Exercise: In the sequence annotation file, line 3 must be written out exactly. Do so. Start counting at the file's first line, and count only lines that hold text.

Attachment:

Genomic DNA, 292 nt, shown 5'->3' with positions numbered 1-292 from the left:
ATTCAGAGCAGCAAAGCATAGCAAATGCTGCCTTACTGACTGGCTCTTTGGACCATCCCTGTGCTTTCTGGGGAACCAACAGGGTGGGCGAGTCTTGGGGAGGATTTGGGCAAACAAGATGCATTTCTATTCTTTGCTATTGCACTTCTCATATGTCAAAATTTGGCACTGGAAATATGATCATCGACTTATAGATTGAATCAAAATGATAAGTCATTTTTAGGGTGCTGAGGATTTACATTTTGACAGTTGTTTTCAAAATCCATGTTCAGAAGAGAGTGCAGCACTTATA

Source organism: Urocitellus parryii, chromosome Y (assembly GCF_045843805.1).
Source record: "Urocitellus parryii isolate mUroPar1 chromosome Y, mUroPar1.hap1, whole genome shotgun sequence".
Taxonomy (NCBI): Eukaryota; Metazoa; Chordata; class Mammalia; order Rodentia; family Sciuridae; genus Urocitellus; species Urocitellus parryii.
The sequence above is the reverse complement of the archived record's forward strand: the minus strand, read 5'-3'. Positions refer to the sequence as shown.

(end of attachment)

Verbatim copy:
Source organism: Urocitellus parryii, chromosome Y (assembly GCF_045843805.1).